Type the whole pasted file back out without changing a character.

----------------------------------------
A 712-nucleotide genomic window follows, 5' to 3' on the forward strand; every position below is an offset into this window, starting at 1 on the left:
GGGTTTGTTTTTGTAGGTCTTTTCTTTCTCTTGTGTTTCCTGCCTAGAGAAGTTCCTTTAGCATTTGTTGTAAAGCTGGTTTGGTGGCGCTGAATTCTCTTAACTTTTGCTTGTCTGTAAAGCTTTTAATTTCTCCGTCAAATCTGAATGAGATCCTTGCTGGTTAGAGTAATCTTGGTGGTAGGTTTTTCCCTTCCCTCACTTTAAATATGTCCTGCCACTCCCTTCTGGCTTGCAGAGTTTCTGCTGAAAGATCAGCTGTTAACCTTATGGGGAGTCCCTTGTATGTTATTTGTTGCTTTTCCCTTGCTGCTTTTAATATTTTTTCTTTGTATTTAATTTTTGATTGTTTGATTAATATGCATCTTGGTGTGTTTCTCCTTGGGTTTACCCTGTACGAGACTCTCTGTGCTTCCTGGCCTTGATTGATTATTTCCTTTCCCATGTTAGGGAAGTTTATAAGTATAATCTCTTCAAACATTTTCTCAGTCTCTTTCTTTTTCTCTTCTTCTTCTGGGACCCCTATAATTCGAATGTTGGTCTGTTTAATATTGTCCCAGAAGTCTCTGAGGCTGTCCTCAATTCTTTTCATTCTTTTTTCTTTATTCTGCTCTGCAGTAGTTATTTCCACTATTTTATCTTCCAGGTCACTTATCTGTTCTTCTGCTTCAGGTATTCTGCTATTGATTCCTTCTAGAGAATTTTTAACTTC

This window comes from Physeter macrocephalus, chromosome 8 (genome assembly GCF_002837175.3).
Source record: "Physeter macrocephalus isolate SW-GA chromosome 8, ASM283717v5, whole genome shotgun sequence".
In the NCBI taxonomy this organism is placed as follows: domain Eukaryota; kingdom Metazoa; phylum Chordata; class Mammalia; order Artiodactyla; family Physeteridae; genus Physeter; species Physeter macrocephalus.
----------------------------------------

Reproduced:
A 712-nucleotide genomic window follows, 5' to 3' on the forward strand; every position below is an offset into this window, starting at 1 on the left:
GGGTTTGTTTTTGTAGGTCTTTTCTTTCTCTTGTGTTTCCTGCCTAGAGAAGTTCCTTTAGCATTTGTTGTAAAGCTGGTTTGGTGGCGCTGAATTCTCTTAACTTTTGCTTGTCTGTAAAGCTTTTAATTTCTCCGTCAAATCTGAATGAGATCCTTGCTGGTTAGAGTAATCTTGGTGGTAGGTTTTTCCCTTCCCTCACTTTAAATATGTCCTGCCACTCCCTTCTGGCTTGCAGAGTTTCTGCTGAAAGATCAGCTGTTAACCTTATGGGGAGTCCCTTGTATGTTATTTGTTGCTTTTCCCTTGCTGCTTTTAATATTTTTTCTTTGTATTTAATTTTTGATTGTTTGATTAATATGCATCTTGGTGTGTTTCTCCTTGGGTTTACCCTGTACGAGACTCTCTGTGCTTCCTGGCCTTGATTGATTATTTCCTTTCCCATGTTAGGGAAGTTTATAAGTATAATCTCTTCAAACATTTTCTCAGTCTCTTTCTTTTTCTCTTCTTCTTCTGGGACCCCTATAATTCGAATGTTGGTCTGTTTAATATTGTCCCAGAAGTCTCTGAGGCTGTCCTCAATTCTTTTCATTCTTTTTTCTTTATTCTGCTCTGCAGTAGTTATTTCCACTATTTTATCTTCCAGGTCACTTATCTGTTCTTCTGCTTCAGGTATTCTGCTATTGATTCCTTCTAGAGAATTTTTAACTTC

This window comes from Physeter macrocephalus, chromosome 8 (genome assembly GCF_002837175.3).
Source record: "Physeter macrocephalus isolate SW-GA chromosome 8, ASM283717v5, whole genome shotgun sequence".
In the NCBI taxonomy this organism is placed as follows: domain Eukaryota; kingdom Metazoa; phylum Chordata; class Mammalia; order Artiodactyla; family Physeteridae; genus Physeter; species Physeter macrocephalus.